2016 kicked off with a fiery start in my neighborhood. It was so weird going around town yesterday, as if nothing happened – the grocery checker asked, “How was your New Year’s Eve? Were there a lot of fireworks in your neighborhood?” For some reason, I could not say, “the house next door to us burnt almost to the ground right in front of our eyes.” It just sounded so negative.
People put out of their house at this time of year – it was 26 on my patio this morning as I stared at the wreckage of my neighbors’ house over the fence.
Nothing like a hot meal to put life back in whack. Whenever I have some meat sauce left over from another meal, I like to make “spaghetti pie.” This is a meal you can make out of stuff you have around the house, as long as you have the right stuff around your house.
While I do enjoy making my own pasta, I always keep a supply of “box spaghetti” in the house. I also try to keep a bag of those individually wrapped mozzarella sticks – they’re small portions, you can just use as much as you need, and the rest are all wrapped up safe so they don’t go bad as fast. I put up a pile of pint size containers of tomato sauce last year, all waiting in the freezer, and my father-in-law just butchered earlier this year and supplied us with at least six months’ worth of ground beef.
The one ingredient I need for this pie that I don’t always have laying around is cottage cheese, and that’s just a bike ride to Safeway.
I got this recipe in the mail – remember when they used to send out recipe cards and try to get you to subscribe and pay for them? Wow, the internet changed our lives, didn’t it? You can probably find different versions of this, I have just been winging it for years.
Start with your meat (or marinara) sauce, if you make it yourself, or open a jar or can of store bought – you need about 20 oz of sauce, give or take. It needs to cover the entire pie, and sink down in there to plump the noodles all nice and juicy, but you don’t want it running over the sides of the pie pan. I make a good size pot, and I usually have a few spoonfuls left over to smear on bread.
The recipe calls for 6 oz of dry spaghetti. I’ll tell you a secret – I have a mail scale, and it measures small amounts of food really well. When I’ve tried to eyeball this amount I’ve come out with too much cooked spaghetti, so this last time I weighed out exactly six ounces, and this was one of the best pies I’ve made. It has to fit in a standard size pie pan, and if you have too much there’s no room for the filling.
You cook the spaghetti, then toss it with a couple tablespoons butter, a beaten egg, and about a third cup of grated parmesan. Then you dump it in your pie pan and mash it around with a fork or your fingers, press it into a pie crust shape, leave it aside. I also add a few strings of mozzarella, making sure they are spread around well, helps glue that crust into a solid mass.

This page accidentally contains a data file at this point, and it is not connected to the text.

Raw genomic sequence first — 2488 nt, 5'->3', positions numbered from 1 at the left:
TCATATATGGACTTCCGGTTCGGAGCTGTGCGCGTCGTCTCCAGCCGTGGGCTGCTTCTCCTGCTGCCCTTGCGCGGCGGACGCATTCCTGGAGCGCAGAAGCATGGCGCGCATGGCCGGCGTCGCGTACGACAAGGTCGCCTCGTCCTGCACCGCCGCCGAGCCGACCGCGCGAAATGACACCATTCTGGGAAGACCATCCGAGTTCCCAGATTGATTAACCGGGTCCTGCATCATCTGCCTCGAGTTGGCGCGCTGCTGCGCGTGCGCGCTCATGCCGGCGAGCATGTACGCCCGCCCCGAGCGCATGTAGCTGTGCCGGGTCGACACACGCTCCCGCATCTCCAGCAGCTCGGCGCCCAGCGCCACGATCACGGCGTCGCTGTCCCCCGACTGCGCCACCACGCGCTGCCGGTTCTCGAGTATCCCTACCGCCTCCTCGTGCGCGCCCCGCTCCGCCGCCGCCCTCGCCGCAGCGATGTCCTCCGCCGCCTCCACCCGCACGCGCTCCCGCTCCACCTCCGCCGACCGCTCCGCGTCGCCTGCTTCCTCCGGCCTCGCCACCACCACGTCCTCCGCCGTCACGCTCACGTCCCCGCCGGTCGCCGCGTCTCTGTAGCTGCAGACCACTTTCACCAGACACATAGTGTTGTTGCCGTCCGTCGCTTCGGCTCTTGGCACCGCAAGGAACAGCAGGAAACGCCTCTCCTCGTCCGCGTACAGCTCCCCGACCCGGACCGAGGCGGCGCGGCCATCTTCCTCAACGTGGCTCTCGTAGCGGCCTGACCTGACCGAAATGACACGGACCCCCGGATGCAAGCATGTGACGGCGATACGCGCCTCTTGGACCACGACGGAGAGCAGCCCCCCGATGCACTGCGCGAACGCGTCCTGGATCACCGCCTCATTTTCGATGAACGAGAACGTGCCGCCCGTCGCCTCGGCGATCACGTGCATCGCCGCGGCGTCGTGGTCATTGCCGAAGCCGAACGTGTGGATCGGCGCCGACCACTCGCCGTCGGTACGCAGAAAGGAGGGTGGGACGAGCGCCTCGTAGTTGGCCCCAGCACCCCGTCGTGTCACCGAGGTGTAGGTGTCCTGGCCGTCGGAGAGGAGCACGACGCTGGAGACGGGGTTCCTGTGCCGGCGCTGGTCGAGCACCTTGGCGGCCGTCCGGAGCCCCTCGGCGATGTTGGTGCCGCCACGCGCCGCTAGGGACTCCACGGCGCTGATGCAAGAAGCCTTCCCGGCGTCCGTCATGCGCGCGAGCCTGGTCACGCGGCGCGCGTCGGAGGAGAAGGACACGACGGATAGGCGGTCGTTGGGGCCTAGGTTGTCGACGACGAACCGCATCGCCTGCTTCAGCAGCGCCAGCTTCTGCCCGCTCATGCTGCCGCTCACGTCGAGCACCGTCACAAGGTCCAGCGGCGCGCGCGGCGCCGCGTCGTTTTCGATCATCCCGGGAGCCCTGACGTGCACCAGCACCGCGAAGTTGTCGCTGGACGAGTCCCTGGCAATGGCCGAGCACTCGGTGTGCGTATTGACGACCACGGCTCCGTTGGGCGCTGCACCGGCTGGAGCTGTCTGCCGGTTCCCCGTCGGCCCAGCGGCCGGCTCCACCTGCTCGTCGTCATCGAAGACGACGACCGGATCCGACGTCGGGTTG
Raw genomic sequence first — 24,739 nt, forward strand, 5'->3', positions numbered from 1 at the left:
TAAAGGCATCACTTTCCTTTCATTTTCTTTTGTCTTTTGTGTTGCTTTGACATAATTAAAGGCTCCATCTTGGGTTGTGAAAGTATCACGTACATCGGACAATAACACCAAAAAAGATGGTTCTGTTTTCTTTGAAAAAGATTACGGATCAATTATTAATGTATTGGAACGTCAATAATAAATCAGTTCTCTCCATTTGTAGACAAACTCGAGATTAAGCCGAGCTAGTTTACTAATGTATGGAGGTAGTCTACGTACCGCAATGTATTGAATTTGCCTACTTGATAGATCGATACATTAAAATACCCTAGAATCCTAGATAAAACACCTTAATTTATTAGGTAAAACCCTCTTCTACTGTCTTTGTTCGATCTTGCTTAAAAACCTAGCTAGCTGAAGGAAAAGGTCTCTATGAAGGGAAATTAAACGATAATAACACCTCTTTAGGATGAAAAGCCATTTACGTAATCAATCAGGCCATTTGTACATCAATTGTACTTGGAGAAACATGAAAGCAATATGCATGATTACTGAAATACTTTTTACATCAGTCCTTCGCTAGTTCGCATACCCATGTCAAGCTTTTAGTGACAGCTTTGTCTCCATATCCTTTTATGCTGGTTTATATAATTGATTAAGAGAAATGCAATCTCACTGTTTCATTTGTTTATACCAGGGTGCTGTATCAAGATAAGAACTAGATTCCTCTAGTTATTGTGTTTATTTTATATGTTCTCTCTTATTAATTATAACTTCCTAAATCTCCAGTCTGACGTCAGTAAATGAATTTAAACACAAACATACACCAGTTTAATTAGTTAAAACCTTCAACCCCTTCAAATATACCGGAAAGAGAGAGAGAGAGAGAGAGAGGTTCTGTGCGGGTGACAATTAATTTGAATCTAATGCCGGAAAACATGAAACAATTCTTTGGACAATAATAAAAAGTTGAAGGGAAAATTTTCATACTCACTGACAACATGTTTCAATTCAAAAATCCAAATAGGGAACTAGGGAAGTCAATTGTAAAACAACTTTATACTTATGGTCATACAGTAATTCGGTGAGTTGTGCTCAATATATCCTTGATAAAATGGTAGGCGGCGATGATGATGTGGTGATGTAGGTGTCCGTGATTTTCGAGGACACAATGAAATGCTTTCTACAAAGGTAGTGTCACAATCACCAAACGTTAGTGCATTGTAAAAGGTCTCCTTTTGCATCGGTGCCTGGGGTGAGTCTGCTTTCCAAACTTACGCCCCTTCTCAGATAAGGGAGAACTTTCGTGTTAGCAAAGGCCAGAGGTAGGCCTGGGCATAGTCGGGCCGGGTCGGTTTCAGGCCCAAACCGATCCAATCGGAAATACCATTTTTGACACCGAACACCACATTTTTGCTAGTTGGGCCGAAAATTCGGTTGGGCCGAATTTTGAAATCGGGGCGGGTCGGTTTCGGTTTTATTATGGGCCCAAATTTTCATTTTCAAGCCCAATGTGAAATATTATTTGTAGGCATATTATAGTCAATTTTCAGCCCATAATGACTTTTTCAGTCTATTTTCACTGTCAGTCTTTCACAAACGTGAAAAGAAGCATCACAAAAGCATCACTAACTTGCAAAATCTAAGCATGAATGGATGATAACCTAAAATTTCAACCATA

Trying to move kind of fast so that everything else stays warm, you want to dump an 8 oz container of cottage cheese into the middle of your spaghetti crust and smash it down nice and flat. Now you cover the whole thing with your meat sauce, leaving just a few noodles sticking out around the edges – again, you want to cover and have plenty in there, without it boiling over in the oven.
This goes into a 350 degree oven for about 25 minutes. It’s good to move fast while assembling so your pie is already warm when you put it in. After 25 minutes, take it out and add some mozzarella to the top, then return to the oven for another 5 minutes, until it looks the way you like it. I don’t add much, because I can’t eat too much mozzarella – some people put a virtual cheese lid on this pie.
Now, like Harvey Two-Face, this pie is of two minds. If you make it early and let it sit, at least an hour, you can slice it like pie, and put a neat, still steaming slab on each plate. If you dive right into this thing when it’s piping hot, you get a plate of about the best spaghetti with creamy meat sauce that you have ever had. My family enjoys the best of both worlds – when it’s hot, we eat half, trying not to take all the molten filling. Then I scrap all the filling back into it and smash it all back into a pie shape, wrap it and put it in the fridge. The next day, it is all congealed, the spaghetti has swollen all full of sauce, and it cuts like a real pie.
We can eat it cold or hot. While I prefer it warmed up, I must say, it’s a real trick getting it past my mouth and back into the oven at this point.